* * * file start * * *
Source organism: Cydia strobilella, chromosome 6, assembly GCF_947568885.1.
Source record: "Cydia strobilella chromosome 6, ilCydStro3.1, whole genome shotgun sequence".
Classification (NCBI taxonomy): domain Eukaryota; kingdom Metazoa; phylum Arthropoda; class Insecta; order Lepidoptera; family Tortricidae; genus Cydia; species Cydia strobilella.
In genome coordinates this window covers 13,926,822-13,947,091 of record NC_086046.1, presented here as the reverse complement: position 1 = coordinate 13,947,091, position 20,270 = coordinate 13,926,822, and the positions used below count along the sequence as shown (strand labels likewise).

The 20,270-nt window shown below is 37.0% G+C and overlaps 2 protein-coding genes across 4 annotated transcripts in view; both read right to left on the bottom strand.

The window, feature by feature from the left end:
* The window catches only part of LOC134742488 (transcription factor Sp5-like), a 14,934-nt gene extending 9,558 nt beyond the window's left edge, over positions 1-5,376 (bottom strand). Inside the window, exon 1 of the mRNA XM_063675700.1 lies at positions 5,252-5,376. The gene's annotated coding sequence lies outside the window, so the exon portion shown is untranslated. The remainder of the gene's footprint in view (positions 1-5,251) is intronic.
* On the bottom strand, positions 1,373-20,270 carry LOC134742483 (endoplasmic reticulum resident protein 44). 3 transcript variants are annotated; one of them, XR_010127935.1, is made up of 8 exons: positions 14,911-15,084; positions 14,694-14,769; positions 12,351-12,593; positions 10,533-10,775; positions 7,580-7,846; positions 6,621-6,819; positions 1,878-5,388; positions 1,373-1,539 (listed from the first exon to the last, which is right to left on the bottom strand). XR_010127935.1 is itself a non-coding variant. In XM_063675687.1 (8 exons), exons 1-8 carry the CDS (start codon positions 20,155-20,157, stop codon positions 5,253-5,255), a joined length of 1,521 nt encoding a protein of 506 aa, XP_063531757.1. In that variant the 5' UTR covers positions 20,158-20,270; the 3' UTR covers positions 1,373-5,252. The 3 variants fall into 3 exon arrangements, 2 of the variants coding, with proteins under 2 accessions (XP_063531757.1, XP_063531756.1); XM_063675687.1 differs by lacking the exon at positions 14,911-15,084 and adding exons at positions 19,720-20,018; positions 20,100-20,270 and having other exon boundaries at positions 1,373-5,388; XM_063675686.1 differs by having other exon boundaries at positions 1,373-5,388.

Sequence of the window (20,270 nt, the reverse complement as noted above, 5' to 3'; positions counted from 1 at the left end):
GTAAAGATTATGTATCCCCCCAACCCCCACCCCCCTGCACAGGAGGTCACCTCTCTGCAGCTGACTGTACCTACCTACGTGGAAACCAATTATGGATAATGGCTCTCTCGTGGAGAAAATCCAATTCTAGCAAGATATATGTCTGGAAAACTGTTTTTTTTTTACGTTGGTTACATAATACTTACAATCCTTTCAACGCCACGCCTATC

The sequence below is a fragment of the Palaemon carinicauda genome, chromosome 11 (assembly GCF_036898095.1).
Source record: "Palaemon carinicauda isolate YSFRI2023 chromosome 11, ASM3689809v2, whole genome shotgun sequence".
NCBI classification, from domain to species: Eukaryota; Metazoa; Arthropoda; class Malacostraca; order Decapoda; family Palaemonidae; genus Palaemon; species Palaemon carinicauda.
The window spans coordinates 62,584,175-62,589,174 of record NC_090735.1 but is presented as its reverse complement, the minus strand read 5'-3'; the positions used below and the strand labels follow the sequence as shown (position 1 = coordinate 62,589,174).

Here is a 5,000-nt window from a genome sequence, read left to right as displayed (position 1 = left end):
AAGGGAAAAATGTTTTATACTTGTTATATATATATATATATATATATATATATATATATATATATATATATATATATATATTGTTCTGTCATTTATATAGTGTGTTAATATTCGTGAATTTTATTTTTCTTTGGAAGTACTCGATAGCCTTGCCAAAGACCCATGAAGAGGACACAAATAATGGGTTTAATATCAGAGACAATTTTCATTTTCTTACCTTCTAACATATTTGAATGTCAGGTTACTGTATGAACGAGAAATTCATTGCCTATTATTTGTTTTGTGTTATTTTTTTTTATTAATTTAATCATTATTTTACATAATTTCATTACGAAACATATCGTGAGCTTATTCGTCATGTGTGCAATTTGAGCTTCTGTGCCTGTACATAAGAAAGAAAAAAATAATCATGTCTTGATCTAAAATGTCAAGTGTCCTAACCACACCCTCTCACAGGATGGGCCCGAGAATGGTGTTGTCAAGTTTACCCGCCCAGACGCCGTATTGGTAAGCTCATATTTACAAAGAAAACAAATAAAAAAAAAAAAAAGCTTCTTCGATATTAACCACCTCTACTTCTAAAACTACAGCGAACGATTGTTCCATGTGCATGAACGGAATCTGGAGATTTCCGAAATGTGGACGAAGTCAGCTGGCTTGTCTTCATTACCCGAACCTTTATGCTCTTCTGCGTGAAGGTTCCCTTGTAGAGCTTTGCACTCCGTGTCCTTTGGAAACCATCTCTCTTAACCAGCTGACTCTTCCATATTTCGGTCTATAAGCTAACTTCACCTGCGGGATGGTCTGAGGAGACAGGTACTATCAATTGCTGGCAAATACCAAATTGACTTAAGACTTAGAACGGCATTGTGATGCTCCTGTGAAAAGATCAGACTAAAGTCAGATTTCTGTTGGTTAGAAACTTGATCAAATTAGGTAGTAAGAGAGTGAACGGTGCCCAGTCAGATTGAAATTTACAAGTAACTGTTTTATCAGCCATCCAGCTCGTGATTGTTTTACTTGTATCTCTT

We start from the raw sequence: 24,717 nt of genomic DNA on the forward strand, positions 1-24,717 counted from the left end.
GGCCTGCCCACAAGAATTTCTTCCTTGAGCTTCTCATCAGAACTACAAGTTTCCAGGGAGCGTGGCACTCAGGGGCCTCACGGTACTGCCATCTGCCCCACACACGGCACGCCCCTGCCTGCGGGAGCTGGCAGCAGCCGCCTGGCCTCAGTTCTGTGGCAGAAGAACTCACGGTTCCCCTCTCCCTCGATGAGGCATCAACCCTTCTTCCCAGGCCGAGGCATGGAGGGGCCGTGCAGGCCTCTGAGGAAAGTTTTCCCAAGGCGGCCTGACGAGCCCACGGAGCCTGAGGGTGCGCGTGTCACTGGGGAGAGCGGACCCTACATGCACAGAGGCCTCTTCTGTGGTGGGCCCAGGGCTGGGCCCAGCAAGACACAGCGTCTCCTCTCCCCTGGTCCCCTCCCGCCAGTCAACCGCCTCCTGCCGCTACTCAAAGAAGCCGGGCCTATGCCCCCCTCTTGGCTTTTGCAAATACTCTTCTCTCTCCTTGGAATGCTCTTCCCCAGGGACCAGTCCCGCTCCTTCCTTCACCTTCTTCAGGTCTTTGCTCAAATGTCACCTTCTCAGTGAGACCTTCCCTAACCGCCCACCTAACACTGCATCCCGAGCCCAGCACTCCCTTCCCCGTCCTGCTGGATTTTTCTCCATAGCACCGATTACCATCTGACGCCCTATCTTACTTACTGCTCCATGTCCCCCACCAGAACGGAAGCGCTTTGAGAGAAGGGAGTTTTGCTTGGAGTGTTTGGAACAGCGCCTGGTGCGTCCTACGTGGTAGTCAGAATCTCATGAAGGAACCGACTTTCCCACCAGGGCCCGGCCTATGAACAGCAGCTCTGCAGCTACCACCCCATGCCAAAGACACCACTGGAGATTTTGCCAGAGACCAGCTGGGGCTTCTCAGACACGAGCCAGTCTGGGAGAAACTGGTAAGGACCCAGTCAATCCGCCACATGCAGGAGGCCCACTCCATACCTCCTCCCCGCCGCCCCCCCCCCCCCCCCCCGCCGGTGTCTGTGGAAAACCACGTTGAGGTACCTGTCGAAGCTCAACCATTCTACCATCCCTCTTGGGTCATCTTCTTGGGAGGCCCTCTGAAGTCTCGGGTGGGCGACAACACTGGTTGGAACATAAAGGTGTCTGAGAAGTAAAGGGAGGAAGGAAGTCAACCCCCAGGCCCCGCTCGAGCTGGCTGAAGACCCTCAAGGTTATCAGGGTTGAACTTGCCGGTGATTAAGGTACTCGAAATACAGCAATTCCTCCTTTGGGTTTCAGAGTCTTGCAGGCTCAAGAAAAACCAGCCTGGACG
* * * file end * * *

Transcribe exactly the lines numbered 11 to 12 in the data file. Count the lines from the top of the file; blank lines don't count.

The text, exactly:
The sequence below is a fragment of the Palaemon carinicauda genome, chromosome 11 (assembly GCF_036898095.1).
Source record: "Palaemon carinicauda isolate YSFRI2023 chromosome 11, ASM3689809v2, whole genome shotgun sequence".